Biography and informationEdit
English artist. Was born in London. The stylistic similarity of his works are portraits of Thomas Lawrence suggests that the Pickersgill at one time worked in his Studio. It is known that he studied with George Arnald, marine painter and in school at the Royal Academy. Pickersgill became a fashionable portrait painter, in the period between 1806 and 1872 he exhibited at the Royal Academy and the British institution more than four hundred portraits. In 1826 he was elected a Royal Academician. His eldest son Henry Hall Pickersgill was also an artist, who painted portraits in the style of the father, and genre scenes.
He initially worked in the silk weaving industry in London, but the revolutionary events in England and the Napoleonic wars led to a decline in demand in the silk trade and thus encouraged him to become a painter.
From 1802 to 1805 he studied at George Arnald (1763-1841), marine painter.
After showing their works of Fuseli, he went to school at the Royal Academy in London, and in 1806 to the Academy.
The stylistic similarity of his works are portraits of Thomas Lawrence suggests that the Pickersgill at one time worked in his Studio.
Although he painted at different times and landscapes, and symbolic paintings and figures, such as "Syrian girl" (1837; London, Gallery Tait), he specialized in painting portraits.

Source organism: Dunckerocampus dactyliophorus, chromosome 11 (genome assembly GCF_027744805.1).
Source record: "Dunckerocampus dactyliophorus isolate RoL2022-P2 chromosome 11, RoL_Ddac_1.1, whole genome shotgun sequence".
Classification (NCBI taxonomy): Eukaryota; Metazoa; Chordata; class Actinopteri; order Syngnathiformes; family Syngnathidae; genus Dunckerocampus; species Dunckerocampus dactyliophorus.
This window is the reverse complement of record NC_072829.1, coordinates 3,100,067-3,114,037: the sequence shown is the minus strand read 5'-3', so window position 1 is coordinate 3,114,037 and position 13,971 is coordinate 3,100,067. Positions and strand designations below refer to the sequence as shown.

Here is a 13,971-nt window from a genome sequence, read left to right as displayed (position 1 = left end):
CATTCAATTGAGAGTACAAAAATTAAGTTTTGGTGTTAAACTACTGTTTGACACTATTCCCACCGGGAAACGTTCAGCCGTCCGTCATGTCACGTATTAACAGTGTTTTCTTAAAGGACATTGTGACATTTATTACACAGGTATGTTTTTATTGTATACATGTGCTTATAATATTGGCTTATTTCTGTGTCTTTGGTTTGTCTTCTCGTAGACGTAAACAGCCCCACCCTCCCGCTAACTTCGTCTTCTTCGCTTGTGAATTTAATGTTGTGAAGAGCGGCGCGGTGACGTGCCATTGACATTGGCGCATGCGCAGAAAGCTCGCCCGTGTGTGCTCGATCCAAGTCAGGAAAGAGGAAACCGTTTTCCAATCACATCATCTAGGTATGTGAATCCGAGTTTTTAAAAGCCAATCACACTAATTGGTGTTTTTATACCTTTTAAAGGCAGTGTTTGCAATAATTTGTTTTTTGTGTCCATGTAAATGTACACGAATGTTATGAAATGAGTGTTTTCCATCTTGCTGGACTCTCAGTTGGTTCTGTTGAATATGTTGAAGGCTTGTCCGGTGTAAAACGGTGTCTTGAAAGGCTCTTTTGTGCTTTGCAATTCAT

Pickersgill was a fashionable portrait painter, in the period between 1806 and 1872, he exhibited at the Royal Academy and the British institution more than four hundred portraits.
In 1822 he was elected a candidate member of the Academy, and an academician in 1826.
In 1829 he painted a portrait of the philosopher Jeremy Bentham.
His position is one of the most popular portraitists strengthened after the death of his only real competitor of Thomas Phillips in 1845.
Virtually every prominent figure of history and culture in England, gave him an order for a portrait among his later portraits a good portrait of the collector Robert Vernon (1846, London, Tayt). He received numerous official commissions, including several from Oxford colleges.
From the 1860s he painted many illustrations for the works of Shakespeare and Byron.
In 1856 he became librarian of the Royal Academy, a position he held until his death.
His eldest son Henry Hall Pickersgill also became an artist, who painted genre scenes and portraits in the style of his father.